Employers: Avoid Discrimination Claims Due to Coronavirus
Employers: Avoid Discrimination Claims Due to Coronavirus

The coronavirus pandemic is forcing employers to make tough decisions that could lead to legal consequences, including a rise in discrimination claims. As in all employment-related decisions, it is important to tread cautiously when considering how your business will respond to COVID-19.

Crucially, it is important to follow CDC guidance, and avoid “mak[ing] determinations of risk based on race or country of origin,” in order to avoid “stigma and discrimination in the workplace.” Instead, when deciding whether to send someone home from work, make sure that your focus is on individuals who demonstrate symptoms of potential COVID-19 infection (fever, cough, shortness of breath, etc.), particularly if these symptoms are coupled with known exposure to a patient diagnosed with COVID-19 or travel to an affected geographic area with high or elevated risk for COVID-19.

In ensuring that they provide a safe workplace for their employees, California employers must take into consideration the various laws concerning employee privacy, anti-discrimination, and job-protected leave. In particular, make sure you are adhering to California and federal laws on paid sick leave and paid family leave. Make sure to keep an eye out for any emergency regulations passed in response to the current coronavirus, as those laws may affect what leave policies employers must adhere to.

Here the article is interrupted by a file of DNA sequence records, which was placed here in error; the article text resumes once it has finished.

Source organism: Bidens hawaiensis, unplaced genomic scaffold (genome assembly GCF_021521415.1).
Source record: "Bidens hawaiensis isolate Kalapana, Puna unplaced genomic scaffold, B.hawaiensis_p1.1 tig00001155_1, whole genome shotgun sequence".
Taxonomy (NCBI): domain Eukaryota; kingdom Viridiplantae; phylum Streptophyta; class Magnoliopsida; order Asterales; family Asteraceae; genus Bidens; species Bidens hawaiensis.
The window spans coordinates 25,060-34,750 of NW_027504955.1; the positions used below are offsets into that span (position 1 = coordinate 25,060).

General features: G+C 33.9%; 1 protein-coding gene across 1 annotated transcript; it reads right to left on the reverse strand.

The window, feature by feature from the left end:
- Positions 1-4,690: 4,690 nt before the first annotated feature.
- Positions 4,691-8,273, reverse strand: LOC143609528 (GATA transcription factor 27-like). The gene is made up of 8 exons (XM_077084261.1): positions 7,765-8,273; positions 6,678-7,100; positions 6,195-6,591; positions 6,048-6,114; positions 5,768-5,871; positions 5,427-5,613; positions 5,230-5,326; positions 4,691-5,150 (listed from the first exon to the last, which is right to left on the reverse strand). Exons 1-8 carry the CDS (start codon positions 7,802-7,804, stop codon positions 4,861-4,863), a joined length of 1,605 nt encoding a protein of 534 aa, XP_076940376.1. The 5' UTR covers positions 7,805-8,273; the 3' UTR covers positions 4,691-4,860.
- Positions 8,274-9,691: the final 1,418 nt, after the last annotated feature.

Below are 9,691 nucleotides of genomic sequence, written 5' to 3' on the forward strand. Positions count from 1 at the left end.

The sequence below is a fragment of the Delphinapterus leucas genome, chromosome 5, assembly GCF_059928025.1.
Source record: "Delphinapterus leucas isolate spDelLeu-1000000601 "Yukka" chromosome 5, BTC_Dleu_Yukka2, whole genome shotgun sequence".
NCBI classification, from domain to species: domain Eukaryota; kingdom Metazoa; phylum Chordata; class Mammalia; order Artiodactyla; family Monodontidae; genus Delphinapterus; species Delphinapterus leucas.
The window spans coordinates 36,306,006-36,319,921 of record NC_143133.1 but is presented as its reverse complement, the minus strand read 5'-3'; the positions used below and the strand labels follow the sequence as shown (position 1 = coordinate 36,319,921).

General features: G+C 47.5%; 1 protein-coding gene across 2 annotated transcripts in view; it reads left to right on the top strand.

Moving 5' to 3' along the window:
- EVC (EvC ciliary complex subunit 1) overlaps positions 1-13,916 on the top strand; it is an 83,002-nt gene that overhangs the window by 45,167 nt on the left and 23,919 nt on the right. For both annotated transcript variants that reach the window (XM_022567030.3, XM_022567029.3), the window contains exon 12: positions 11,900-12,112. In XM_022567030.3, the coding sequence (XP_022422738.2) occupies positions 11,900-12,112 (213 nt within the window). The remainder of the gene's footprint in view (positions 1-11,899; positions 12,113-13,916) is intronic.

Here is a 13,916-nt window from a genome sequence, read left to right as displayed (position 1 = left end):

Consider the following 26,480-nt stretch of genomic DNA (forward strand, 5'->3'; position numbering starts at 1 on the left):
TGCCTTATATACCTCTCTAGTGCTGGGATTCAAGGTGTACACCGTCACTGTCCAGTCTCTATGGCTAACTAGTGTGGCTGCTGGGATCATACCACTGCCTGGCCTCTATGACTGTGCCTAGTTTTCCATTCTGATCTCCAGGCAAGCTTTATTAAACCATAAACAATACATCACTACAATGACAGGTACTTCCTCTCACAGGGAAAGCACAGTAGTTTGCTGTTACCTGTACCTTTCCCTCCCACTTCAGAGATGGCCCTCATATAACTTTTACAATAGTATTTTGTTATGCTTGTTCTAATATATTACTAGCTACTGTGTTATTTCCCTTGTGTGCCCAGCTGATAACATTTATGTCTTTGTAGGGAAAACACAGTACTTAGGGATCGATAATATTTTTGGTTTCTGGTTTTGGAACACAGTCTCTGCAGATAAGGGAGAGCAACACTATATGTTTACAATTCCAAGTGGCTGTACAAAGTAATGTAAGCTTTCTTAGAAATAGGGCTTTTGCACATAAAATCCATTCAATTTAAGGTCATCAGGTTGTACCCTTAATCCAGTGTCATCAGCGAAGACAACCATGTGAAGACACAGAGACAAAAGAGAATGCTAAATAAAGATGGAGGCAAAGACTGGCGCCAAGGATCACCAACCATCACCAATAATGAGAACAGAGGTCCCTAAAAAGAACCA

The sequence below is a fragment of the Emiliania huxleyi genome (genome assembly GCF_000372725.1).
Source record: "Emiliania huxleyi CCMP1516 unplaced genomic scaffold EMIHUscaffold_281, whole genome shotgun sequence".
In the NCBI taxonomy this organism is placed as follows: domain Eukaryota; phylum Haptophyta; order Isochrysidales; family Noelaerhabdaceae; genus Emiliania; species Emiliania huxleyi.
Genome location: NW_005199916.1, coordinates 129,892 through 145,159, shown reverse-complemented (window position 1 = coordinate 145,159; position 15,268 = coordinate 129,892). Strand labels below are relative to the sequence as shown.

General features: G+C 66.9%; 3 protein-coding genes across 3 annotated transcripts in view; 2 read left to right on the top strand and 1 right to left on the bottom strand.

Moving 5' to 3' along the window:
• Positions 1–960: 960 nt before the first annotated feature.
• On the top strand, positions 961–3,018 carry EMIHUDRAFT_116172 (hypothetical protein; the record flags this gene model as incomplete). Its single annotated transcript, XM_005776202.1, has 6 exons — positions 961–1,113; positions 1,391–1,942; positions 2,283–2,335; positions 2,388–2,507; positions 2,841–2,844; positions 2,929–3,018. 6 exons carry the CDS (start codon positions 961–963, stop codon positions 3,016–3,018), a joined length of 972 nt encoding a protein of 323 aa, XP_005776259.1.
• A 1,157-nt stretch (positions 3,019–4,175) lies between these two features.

Employers can find resources on the CDC’s website that will help them navigate and respond to the COVID-19 outbreak. Additionally, employers should become familiar with the CDC’s facts and possible steps in reducing stigma in the workplace, which can reduce the risk of a future discrimination claim.

Contact the experienced business and employment attorneys at Chase Law Group, P.C., to learn how each law might affect your business during the COVID-19 pandemic. Our experienced team can help you to handle specific situations as they arise within the bounds of state and federal law. Give us a call at (310) 545-7700 or contact us here and set up a consultation today.